How to Manage a Differentiated Classroom

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  • 0:02 Differentiation in a Nutshell
  • 1:18 Differentiated…
  • 2:06 Managing Time
  • 3:46 Assessing Needs
  • 4:50 Tracking Student work
  • 5:40 Lesson Summary
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Instructor: Sharon Linde
Differentiated instruction is a method teachers use to make sure all students learn. This lesson shows you how to manage aspects of a differentiated classroom, so you can spend more time on students and less time organizing.

Differentiation in a Nutshell

Differentiation is a teaching method that uses different teaching components and tasks to meet individual students' needs and learning styles. In education, a learning style is a student's unique way of making sense of learning. You probably notice this idea in your own life. Perhaps you're more of a visual learner and like to see material for it to make sense to you, or perhaps you need to touch things and manipulate them for understanding. When planning for learning, teachers should keep student learning level, interest, and style in mind.

To learn how to effectively manage a classroom using these concepts, let's meet Ella, who has worked as an elementary school teacher for years. She's good at her job and works hard to make sure all students in her class learn. She uses differentiation techniques to make sure she reaches all learners. The students, principal, teachers, and parents all love her, and she loves her job.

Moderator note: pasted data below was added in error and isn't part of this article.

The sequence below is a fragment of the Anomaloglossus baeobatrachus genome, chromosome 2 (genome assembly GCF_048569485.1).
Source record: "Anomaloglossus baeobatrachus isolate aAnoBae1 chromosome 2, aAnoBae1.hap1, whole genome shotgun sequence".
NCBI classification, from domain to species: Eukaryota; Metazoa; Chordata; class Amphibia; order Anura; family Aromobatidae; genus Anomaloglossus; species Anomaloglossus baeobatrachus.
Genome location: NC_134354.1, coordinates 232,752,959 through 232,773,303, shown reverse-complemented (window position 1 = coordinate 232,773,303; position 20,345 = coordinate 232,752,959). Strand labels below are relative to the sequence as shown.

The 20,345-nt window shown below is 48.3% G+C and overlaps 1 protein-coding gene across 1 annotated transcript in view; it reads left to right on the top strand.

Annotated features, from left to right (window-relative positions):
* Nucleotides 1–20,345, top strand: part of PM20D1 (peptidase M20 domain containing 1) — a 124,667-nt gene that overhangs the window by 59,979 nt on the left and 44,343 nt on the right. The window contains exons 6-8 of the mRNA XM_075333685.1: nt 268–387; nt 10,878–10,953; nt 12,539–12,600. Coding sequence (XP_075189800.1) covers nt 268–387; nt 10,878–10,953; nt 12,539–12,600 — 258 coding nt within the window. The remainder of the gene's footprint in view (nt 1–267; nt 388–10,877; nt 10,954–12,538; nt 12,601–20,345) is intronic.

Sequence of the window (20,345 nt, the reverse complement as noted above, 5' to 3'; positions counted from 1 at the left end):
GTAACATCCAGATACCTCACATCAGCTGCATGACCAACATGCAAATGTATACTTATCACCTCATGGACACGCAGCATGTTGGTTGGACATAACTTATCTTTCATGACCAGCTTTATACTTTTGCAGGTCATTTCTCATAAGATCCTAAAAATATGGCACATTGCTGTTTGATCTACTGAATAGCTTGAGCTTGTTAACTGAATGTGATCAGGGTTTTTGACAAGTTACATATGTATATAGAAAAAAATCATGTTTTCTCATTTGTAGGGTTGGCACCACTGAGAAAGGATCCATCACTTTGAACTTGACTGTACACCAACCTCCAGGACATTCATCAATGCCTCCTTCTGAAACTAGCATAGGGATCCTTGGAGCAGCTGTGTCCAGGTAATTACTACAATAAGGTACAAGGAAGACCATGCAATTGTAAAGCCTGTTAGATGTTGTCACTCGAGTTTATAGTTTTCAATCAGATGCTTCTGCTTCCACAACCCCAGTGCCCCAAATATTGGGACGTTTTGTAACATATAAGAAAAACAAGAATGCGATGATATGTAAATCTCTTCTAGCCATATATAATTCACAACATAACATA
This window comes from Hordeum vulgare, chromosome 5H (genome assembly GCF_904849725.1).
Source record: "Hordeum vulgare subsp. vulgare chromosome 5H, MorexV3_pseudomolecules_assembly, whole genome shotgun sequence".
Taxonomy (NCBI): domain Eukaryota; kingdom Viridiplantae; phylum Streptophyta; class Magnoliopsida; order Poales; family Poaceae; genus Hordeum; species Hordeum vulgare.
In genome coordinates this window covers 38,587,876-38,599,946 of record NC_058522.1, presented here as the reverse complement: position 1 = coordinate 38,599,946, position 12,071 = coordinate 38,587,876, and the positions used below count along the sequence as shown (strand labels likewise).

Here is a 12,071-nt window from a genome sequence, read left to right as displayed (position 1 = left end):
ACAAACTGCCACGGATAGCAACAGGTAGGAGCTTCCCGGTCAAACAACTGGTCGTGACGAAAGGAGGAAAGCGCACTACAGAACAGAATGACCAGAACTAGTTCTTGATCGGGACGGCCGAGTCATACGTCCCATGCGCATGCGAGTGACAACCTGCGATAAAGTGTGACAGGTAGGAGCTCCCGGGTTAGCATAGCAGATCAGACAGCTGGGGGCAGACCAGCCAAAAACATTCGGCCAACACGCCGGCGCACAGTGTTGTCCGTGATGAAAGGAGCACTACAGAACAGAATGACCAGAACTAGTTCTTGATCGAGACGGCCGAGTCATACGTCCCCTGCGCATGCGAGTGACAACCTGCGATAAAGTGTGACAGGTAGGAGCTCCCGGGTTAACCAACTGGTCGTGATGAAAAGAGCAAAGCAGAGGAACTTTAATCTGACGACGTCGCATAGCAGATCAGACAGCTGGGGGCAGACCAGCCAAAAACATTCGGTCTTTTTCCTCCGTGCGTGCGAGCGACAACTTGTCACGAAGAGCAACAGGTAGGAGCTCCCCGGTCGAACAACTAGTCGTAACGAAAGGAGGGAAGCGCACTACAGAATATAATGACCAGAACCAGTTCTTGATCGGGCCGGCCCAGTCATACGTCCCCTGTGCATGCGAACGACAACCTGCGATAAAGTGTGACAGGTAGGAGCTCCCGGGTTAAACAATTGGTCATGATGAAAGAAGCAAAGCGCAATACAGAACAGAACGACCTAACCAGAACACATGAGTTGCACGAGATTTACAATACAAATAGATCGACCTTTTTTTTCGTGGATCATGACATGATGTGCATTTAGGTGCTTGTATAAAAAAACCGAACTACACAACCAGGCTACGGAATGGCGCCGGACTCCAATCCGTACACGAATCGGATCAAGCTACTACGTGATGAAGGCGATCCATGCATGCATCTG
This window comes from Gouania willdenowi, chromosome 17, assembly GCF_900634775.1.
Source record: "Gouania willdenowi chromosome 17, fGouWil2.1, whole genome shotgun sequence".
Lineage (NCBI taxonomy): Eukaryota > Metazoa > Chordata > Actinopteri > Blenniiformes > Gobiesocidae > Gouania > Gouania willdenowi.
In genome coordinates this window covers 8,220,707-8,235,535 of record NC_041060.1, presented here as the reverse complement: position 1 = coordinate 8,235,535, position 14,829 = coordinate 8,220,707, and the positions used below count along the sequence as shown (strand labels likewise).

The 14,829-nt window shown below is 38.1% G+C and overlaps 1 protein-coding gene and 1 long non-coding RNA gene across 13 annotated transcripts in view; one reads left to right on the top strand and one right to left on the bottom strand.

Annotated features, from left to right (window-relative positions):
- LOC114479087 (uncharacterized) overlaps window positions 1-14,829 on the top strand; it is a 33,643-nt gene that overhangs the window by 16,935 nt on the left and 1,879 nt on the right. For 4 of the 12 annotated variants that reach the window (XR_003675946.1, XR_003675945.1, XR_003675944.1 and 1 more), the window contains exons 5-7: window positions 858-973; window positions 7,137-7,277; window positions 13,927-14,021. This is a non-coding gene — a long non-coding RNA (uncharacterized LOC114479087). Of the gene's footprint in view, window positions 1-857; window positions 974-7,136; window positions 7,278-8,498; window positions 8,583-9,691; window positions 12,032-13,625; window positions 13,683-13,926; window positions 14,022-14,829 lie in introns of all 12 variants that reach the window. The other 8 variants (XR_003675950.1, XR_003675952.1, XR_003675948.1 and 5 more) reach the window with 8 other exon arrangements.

The problem is, Ella spends hours at night working. Her friends and other co-teachers are able to go out after work and relax, but not Ella. She spends her time figuring out the class schedule for the next day or creating activities for students. Ella's mentor teacher, Ms. Miller, has seen enough. She's going to take Ella under her wing and give her some tools to help her better manage her differentiated classroom.

Differentiated Classroom Management

Ms. Miller meets Ella in her classroom and explains that when using differentiation techniques, teachers first need to make sure their classrooms are conducive to whole group, small group, and independent learning. Ella already has her desks arranged in pods to allow students to work together. She has a table she uses to meet with small groups for guided learning activities. She also has several areas in her room for students to work in partner pairs or independently explore, like a science discovery area and a classroom library. Classroom setup? Check.

Next, Ms. Miller takes a peek at Ella's planning. She notices Ella isn't so good at managing the three areas necessary for effective organization: time, pacing, and student work resources. Ms. Miller and Ella get comfortable at a table and get to work.

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